So there's a sort of summing-up sense of all of this, where, on the one hand, you have-- and this is a widely talked-about metaphor, that at the sort of complicated end you have the metaphor of an orchestra, where you have a score, everybody knows exactly what notes they're supposed to play, you have a conductor that makes sure that everybody does what they're supposed to do at the right time, and the music that a symphony orchestra can produce is truly extraordinary. But, if you're dealing with the kind of squishy systems that we are, and you don't have an orchestra that's going to take direction very well, that model starts to break down. And this is often contrasted with a jazz-band model, where you've got guys who have sort of a sense of where they're all going, you give each musician a chance to play and feature their own solo and take things however they want to go, and then it all weaves back together into a single piece of music that maybe played very differently each time. That's sort of a middle ground.

And we've been suggesting that there's yet a third level in this, which is closer to the complex model, what you might think of as the music scene. And here, OpenAir, which is something NPR in Denver uses and, I expect, in a lot of other places-- and basically what they're trying to do is to encourage local musicians of all types. And they provide a place for them to come and perform and share their works with the larger community.  And what you get is a very rich music scene that different people with different sets of interests will view very differently. But it's sort of, on balance, a great improvement. And, in a sense, that's what we're trying to do, is to get people, in a lot of different ways, for different purposes, try to make the way in which they handle conflict more constructive.

So, what we're thinking about-- and this is to sort of give you a sense of where we want to go with all of this-- is, in the future MOOS seminar sessions, we're going to try to explore three different approaches to this kind of complexity. The first is a sort of crowd-sourced model built around the metaphor of Google Traffic, where the Google Traffic maps are available to everybody, they give you a sense of how to avoid traffic problems, and they're created by information sent in from all of Google's users, as well as the traffic-control system and that sort of thing.  And that, I think, is a model that's worth developing into something that can deal with complexity, and we'll talk about that.

Another thing that we're going to talk about is a market-based model. In a world of organic ecosystems, and social ecosystems, market mechanisms have governed the way in which society has evolved. And I think we can harness those mechanisms to promote more constructive approaches to conflict in ways that make a lot more sense. So we're going to explore that, as well.

And the third thing is the learning-accelerator model. And the idea here is the idea of enlightened self-interest, which is, I think, a key strategy. It is based on asking people to do things that help their own self interest, but also help others, rather than asking them to just be altruistic and doing things for someone else’s self interest but ignoring their own.  And what you need is a strategy for enlightening people’s approach more quickly and easily. And right now the conflict learning curve is pretty flat, and people want to and tend to repeat their same old mistakes. So we're going to start thinking about the ways in which we might be able to get around that.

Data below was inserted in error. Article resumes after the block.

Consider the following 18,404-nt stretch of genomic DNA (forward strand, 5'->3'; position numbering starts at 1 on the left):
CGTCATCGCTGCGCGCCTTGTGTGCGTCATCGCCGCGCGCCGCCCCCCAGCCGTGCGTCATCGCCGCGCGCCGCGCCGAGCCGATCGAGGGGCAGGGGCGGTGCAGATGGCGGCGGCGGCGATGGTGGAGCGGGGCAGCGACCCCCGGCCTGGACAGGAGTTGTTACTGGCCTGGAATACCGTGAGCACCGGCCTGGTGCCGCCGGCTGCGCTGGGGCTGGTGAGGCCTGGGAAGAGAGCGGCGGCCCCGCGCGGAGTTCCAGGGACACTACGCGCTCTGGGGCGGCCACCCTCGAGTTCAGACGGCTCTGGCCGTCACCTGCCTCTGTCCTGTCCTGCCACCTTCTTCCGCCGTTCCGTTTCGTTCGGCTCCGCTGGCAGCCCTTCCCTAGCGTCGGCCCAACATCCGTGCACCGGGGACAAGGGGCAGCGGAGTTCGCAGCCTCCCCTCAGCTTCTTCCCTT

So, for the moment, I have a couple of questions. What's your favorite way of thinking about the scale-up problem? I mentioned a few. I'm sure there are a lot more out there. And we want to hear about them and certainly hear about sources that describe them.

And what general strategy, or strategies, do you think best allow realistic and, inevitably, relatively small-scale efforts to produce major positive changes in the way in which we deal with conflict?

Photo Credits:

Slide 3: food pyramid, USDA Open Domain

Slide 4:. Badger explosion. By Photo courtesy of National Nuclear Security Administration / Nevada Site Office [Public domain], via Wikimedia Commons.Atlantis . By NASA [Public domain], via Wikimedia Commons.  Silhouettes –  created by Gilbert Bages from the Noun Project. Permission: CC

Slide 5: Archimedes. Author unknown. Public domain, via Wikimedia Commons

Slide 6: Sisyphus. CC0 Public Domain. (Pixabay)      Peace spiral. By Gonzalo Medina. CC-by-2.5   

Slide 7:  First flight. By John T. Daniels [Public domain], via Wikimedia Commons.

Slide 8: Schematics of DC10-30. By Julien.scavini (Own work). CC BY-SA 3.0, via Wikimedia Commons.

Slide 9: Boeing 787 flight deck. By Alex Beltyukov. CC BY-SA 3.0, via Wikimedia Commons. Obama briefing. By White House (Pete Souza) / Maison Blanche (Pete Souza) (The Official White House Photostream) [Public domain], via Wikimedia Commons.

Slide 10: Unity of effort Public Domain.  Org Chart [Public domain], via Wikimedia Commons.

Slide 11: General Moltke Public Domain

Slide 13:  Cats. CC0 Public Domain.

Slide 14: Silhouettes – by Gilbert Bages from the Noun Project. Permission: CC.  Sim Tower: and

Slide 15 Eggs in One Basket. By John Unsworth. CC BY-SA 2.0.

Slide 16: Cat CC0 Public Domain.  Obama  Obama responds to question. U.S. Department of State. Public Domain

Slide 18: orchestra . Dublin Philharmonic Orchestra. By Derek Gleeson. (Own work). CC BY-SA 3.0, via Wikimedia Commons.  Jazz band  Woody Allen with Eddy Davis New Orleans Jazz Band. By Schlaier (Own work). CC BY-SA 3.0, via Wikimedia Commons.  Music scene:  Colorado Public Radio studio. By Jeffrey Beall. CC BY-SA 2.0.